By Kieran Canning

FOOTBALL

Putellas becomes second Spanish footballer in history to win Ballon d’Or

Alexia Putellas of Barcelona and Spain won the women's Ballon d'Or prize on Monday, becoming only the second Spanish-born footballer in history to be considered the best in the world, and claiming a win for Spain after a 61-year wait.

FC Barcelona's Spanish midfielder Alexia Putellas poses after being awarded thewomen's Ballon d'Or award.
FC Barcelona's Spanish midfielder Alexia Putellas poses after being awarded thewomen's Ballon d'Or award. Photo: FRANCK FIFE / AFP

Putellas is the third winner of the prize, following in the footsteps of Ada Hegerberg, who won the inaugural women’s Ballon d’Or in 2018, and United States World Cup star Megan Rapinoe, winner in 2019.

Putellas captained Barcelona to victory in this year’s Champions League, scoring a penalty in the final as her side hammered Chelsea 4-0 in Gothenburg.

She also won a Spanish league and cup double with Barca, the club she joined as a teenager in 2012, and helped her country qualify for the upcoming Women’s Euro in England.

Her Barcelona and Spain teammate Jennifer Hermoso finished second in the voting, with Sam Kerr of Chelsea and Australia coming in third.

It completes an awards double for Putellas, who in August was named player of the year by European football’s governing body UEFA.

But it’s also a huge win for Spain as it’s the first time in 61 years that a Spanish footballer – male or female – is crowned the world’s best footballer of the year, and only the second time in history a Spaniard wins the Ballon d’Or. 

Former Spanish midfielder Luis Suárez (not the ex Liverpool and Barça player now at Atlético) was the only Spanish-born footballer to win the award in 1960 while at Inter Milan. Argentinian-born Alfredo Di Stefano, the Real Madrid star who took up Spanish citizenship, also won it in 1959.

Who is Alexia Putellas?

Alexia Putellas grew up dreaming of playing for Barcelona and after clinching the treble of league, cup and Champions League last season, her status as a women’s footballing icon was underlined as she claimed the Ballon d’Or on Monday.

Unlike the men’s side, Barca’s women swept the board last term with the 27-year-old, who wears “Alexia” on the back of her shirt, at the forefront, months before Lionel Messi’s emotional departure.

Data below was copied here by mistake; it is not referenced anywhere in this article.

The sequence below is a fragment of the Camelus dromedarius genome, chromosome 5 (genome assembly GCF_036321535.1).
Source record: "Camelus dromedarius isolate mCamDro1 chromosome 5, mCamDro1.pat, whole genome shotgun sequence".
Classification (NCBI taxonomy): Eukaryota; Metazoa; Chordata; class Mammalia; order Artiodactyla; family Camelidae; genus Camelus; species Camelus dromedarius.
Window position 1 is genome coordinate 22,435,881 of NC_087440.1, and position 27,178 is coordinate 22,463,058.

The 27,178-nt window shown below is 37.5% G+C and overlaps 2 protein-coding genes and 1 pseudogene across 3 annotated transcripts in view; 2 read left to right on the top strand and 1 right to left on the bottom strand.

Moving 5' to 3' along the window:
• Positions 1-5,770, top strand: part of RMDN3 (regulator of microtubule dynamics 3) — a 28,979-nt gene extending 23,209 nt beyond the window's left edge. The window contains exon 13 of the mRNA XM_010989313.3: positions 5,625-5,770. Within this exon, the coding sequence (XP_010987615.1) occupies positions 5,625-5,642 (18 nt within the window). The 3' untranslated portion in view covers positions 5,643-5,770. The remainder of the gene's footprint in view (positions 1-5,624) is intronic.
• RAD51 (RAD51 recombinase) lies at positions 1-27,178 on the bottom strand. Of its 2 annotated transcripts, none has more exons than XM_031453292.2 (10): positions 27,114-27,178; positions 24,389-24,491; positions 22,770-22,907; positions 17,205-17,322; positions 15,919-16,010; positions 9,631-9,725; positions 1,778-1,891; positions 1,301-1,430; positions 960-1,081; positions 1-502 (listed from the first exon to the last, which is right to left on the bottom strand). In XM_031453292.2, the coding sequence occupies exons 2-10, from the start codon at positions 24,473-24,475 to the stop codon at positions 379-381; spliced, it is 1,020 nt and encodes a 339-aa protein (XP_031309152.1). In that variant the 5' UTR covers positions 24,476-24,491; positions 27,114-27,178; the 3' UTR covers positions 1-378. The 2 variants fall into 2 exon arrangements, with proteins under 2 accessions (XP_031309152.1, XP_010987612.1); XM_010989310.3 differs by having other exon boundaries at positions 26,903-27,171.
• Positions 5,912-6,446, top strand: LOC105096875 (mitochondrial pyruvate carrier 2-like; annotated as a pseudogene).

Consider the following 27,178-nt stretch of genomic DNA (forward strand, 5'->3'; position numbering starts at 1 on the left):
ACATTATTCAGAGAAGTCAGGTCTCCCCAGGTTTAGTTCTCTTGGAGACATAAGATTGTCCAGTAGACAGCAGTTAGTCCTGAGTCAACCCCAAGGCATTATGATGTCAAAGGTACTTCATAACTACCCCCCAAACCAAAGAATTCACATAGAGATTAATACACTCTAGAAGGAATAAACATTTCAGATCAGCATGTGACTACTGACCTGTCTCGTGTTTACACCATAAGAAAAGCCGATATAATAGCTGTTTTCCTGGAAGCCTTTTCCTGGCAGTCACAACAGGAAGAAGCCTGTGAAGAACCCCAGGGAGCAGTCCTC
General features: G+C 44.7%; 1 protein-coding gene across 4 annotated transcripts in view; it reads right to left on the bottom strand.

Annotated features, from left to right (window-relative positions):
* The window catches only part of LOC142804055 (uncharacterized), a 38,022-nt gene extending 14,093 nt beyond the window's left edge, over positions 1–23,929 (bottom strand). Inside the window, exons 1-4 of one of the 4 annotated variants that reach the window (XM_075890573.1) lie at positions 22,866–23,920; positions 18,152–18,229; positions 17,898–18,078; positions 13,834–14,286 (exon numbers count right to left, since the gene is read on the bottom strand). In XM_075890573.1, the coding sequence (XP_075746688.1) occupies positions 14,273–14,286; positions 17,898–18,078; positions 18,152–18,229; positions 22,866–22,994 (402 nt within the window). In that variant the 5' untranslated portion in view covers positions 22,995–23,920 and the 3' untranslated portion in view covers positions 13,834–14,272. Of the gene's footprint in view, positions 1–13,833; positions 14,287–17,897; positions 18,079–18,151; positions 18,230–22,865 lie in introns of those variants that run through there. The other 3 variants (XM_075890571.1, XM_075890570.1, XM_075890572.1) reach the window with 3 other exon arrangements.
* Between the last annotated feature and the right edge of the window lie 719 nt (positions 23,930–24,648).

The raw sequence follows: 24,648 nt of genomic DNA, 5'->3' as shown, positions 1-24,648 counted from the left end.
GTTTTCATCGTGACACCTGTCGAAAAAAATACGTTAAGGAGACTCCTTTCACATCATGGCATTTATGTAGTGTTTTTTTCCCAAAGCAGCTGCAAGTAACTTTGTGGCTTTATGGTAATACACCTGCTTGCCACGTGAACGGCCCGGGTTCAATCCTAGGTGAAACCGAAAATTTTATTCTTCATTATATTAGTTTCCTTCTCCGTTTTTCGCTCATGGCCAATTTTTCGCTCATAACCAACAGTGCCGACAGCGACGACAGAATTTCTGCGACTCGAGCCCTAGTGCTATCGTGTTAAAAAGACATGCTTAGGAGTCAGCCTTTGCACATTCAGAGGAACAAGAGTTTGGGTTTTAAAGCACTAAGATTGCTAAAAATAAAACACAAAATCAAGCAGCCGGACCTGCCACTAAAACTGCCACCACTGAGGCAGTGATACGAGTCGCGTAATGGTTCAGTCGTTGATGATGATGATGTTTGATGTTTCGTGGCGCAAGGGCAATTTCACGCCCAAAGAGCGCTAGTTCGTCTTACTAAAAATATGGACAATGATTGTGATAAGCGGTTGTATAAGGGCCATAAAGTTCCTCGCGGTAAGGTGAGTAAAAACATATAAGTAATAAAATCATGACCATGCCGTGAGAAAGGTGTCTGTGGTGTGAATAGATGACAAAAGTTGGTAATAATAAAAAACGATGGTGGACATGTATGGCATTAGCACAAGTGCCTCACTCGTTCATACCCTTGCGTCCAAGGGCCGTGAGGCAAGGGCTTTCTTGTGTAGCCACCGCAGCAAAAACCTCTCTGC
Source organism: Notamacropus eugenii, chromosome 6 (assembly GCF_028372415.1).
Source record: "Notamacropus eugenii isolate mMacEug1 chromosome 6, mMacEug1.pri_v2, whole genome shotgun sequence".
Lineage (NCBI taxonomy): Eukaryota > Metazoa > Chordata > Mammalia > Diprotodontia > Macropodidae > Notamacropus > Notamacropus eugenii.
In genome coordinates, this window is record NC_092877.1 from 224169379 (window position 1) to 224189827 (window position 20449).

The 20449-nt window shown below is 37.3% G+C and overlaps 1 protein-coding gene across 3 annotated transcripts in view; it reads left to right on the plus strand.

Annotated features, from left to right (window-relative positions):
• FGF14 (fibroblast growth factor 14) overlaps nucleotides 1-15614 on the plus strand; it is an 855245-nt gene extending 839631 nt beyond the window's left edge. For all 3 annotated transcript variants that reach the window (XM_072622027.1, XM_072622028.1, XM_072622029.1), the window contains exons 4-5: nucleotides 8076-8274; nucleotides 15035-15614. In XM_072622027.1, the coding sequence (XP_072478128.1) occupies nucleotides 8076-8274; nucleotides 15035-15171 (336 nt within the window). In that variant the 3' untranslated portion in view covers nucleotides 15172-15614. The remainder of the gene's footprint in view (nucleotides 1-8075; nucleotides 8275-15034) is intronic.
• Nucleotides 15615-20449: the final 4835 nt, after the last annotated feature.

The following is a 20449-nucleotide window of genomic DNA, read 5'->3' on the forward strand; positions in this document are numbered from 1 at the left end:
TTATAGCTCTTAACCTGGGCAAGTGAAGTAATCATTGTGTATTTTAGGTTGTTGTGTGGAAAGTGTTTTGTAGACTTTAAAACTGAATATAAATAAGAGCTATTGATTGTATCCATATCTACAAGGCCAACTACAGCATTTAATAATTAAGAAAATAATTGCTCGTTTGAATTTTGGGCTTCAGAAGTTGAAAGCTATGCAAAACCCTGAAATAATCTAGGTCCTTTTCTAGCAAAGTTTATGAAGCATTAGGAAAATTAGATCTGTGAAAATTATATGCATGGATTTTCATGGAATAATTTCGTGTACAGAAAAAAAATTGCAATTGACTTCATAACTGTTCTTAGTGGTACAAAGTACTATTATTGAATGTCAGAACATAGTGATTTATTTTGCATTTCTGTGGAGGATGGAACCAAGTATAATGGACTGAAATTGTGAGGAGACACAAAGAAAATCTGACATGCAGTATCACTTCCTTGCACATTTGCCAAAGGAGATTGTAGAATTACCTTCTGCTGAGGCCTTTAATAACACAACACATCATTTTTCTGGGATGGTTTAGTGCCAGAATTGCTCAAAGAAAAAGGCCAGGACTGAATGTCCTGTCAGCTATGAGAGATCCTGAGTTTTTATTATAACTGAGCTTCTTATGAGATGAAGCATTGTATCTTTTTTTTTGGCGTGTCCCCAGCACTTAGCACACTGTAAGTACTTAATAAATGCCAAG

Attacker Putellas, who turns 28 in February, spent her childhood less than an hour’s car journey from the Camp Nou and she made her first trip to the ground from her hometown of Mollet del Valles, for the Barcelona derby on January 6, 2000.

Barcelona's Spanish midfielder Alexia Putellas (R) vies with VfL Wolfsburg's German defender Kathrin Hendrich
Putellas plays as a striker for Barça and Spain. GABRIEL BOUYS / POOL / AFP

Exactly 21 years later she became the first woman in the modern era to score in the stadium, against Espanyol. Her name was engraved in the club’s history from that day forward, but her story started much earlier.

She started playing the sport in school, against boys.

“My mum had enough of me coming home with bruises on my legs, so she signed me up at a club so that I stopped playing during break-time,” Putellas said last year.

So, with her parent’s insistence, she joined Sabadell before being signed by Barca’s academy.

“That’s where things got serious… But you couldn’t envisage, with all one’s power, to make a living from football,” she said.

After less than a year with “her” outfit, she moved across town to Espanyol and made her first-team debut in 2010 before losing to Barca in the final of the Copa de la Reina.

She then headed south for a season at Valencia-based club Levante before returning “home” in July 2012, signing for Barcelona just two months after her father’s death.

In her first term there she helped Barca win the league and cup double, winning the award for player of the match in the final of the latter competition.